We love working with Stupid Cancer and have been a part of their OMG Cancer Summit for two years running. They are a great organization that really understands the mentality of young adult fighters and survivors. They strive to empower young adults affected by cancer through innovative and award-winning programs and services. Check them out at www.stupidcancer.org

 

 

single_jingles-321x231The Testicular Foundation-
This foundation, formerly known as Single Jingles, provides education and support to young men to raise awareness about testicular cancer, the #1 cancer among men ages 15-35. They’ve always got something great going on, check it out! Www.singlejingles.org

 

 

my_lifetime-321x231MyLifeLine.org-
This great organization offers a free, customized website to cancer patients and caregivers to keep their networks up to date on their health and lives. www.mylifeline.org

 

 

 

thrive-logoThrive Through Cancer –
They are helping young adults fight cancer today and live amazing lives tomorrow. Thrive Through Cancer provides direct support to newly diagnosed young adult cancer patients via emotional support, networking and non-medical financial aid for those struggling to make ends meet will they are in treatment. Check them out here thrivethroughcancer.org

 

 

There are many amazing organizations out there doing great work and we love supporting the community around us. You can check out our resources page for more info. We’re all in this fight together; working toward the betterment of life for those fighting cancer. If you have additional resources you’d like to share, please leave them in the comments below.

North Conway, NH Program Report

Team Hardcore represented July 13-19, 2014 in Conway, NH. We couldn’t be MORE proud of this amazing group. They truly represent the love and dedication that we saw in Hardcore herself. Congratulations, Team Hardcore!IMG_8696

 

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FD’s Leadville 100 Team Reports

 5 weeks to go until my 8th Leadville 100 mountain-bike race.  How did I get here?  Well, it started in late 2006 when my oldest and best friend, Allan Goldberg, shared some horrible news of a recurrence of long-dormant cancer and in the same breath challenged me to spend the winter preparing myself to race in the 2007 Leadville 100 mountain bike race in Leadville, CO. My first reaction was to tell him that he was out of his f*%$ing mind. How the hell could I get myself in shape to ride a mountain bike 100+ miles over 14,000 feet of mountain climbing at altitudes reaching 12,600 feet in one day at nearly 40 years old? However, when he reminded me what chemo and radiation was going to be like for him over the next 6 months, I quickly changed my mind and agreed to do it.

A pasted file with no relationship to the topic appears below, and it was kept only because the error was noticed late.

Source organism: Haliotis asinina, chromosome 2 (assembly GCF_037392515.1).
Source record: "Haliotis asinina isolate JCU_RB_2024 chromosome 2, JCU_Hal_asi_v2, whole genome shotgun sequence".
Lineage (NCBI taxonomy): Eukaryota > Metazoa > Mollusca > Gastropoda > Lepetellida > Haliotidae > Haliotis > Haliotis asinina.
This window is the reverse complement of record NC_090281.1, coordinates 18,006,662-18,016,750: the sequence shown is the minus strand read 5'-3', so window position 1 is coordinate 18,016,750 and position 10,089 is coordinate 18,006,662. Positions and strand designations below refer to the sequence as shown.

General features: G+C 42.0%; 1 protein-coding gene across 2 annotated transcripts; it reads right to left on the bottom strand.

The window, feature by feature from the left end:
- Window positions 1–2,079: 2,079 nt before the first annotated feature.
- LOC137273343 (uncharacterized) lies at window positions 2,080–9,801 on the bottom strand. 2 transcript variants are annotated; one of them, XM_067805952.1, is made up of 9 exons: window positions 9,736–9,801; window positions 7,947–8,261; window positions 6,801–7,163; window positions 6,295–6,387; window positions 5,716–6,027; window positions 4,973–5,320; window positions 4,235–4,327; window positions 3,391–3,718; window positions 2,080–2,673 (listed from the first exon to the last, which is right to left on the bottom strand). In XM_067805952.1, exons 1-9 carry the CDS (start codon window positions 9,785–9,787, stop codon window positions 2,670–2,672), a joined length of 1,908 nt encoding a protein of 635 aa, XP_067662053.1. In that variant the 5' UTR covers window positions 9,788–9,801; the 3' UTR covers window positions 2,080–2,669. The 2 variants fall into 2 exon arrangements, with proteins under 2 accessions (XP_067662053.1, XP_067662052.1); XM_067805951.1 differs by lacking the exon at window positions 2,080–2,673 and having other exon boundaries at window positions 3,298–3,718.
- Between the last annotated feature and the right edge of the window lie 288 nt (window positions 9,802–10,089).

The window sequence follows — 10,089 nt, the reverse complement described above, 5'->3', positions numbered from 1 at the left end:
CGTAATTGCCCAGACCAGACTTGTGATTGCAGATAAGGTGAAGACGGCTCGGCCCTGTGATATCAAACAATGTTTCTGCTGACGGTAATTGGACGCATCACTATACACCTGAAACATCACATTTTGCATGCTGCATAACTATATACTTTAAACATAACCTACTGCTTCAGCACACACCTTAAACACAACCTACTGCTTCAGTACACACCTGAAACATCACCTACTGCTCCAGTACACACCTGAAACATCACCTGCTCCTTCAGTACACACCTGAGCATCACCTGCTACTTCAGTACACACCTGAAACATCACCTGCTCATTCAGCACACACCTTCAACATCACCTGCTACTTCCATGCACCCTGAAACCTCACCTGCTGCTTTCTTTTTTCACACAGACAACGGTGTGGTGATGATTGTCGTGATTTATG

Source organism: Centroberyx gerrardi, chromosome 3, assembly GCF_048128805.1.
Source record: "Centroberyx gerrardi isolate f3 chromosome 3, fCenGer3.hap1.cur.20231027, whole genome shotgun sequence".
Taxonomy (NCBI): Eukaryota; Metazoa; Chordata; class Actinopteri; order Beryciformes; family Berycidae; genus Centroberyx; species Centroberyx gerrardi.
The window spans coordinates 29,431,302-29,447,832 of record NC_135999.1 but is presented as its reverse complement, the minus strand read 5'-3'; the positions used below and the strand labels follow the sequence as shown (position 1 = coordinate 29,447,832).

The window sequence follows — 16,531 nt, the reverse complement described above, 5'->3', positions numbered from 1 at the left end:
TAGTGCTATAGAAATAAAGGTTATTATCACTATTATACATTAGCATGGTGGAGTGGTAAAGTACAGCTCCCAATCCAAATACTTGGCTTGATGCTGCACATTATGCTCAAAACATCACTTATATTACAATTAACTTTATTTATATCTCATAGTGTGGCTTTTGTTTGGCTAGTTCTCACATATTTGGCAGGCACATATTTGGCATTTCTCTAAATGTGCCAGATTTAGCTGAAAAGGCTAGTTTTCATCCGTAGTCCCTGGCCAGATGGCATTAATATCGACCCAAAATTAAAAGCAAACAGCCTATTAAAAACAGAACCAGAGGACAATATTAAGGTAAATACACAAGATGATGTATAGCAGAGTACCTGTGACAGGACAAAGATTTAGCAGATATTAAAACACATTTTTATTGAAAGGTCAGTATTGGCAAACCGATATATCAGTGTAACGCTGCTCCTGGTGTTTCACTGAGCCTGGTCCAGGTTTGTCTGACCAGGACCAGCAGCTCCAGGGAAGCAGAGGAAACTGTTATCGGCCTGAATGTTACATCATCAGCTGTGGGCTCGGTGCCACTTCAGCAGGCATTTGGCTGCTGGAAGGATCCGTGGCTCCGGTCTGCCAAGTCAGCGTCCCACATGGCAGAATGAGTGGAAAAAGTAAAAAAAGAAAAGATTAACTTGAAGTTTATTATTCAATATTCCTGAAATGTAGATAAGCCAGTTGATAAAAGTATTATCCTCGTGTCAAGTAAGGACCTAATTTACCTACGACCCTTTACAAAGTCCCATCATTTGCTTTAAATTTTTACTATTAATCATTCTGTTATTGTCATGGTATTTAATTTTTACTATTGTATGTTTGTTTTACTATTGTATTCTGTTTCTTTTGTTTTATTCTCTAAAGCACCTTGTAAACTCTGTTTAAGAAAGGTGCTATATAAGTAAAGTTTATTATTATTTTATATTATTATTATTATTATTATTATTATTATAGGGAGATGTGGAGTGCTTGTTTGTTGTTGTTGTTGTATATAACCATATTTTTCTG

At the time, Allan was the Executive Director of an incredible cancer organization called First Descents. I loved everything about the mission of First Descents as it combined youth with adventure and the outdoors and, most importantly, a noble purpose . . . to serve a wildly underserved young-adult cancer demographic. Think of it as a cross between Make-A-Wish and Outward Bound for young adults.  Anyway, if I was going to do this asinine race, I wanted to make a mark. So Allan and I created Team First Descents and rounded up several like-minded (or should I say, out-of-our-minded) individuals to not only join me in Leadville, but to use the race as a platform to raise money for First Descents.

 

 Screen Shot 2014-07-15 at 9.47.26 AMNeedless to say, 

 

I finished that first 2007 race in 11 hours and 11 minutes and Team First Descents succeeded in raising over $85,000 for First Descents. Immediately thereafter, I was invited to join the First Descents Board of Directors and have served as Chairman of the FD Board since 2009.  Since then, I have also finished Leadville another 6 times with a personal best time of 8:54 (and BIG BUCKLE!!) in 2013. More importantly, Team FD Leadville has raised over $630,000 for FD between 2008 and 2013 and I am confident we can break the $100,000 mark again this summer.

 

So now I’m back happily torturing myself with hill-repeats, intervals, long rides and forced-rest in the hopes of crushing my last year’s best time with an aggressive goal of 8 hours and 30 minutes.  Just this past week, I received my smokin’ new Team FD bike kit (provided by our good friends at Primal Cycling and shown below) and proudly wore it on a timed training ascent to the summit of the Beaver Creek ski resort.  The new “threads” must have given me special inspiration as I made it to the top 5 minutes faster than I’ve ever done it before.  At nearly 47 years old, it is fulfilling and rewarding to be able to participate in a physical activity where there is still room for improvement and age is just a word!

 

-Brent Goldstein, Chairman of the Board for First Descents

 

 

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What to expect your first time whitewater kayaking from fellow FD alum, Roux

Brought to you by fellow cancer survivor, FD alumni, and first time whitewater kayaker, Roux.

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In the boat:
You’ll be wearing a wetsuit, booties, paddling jacket, PFD (personal floatation device), kayak skirt, helmet –> all provided there. [You might know all this if you’ve ever been kayaking. I had not.]

What I suggest wearing underneath –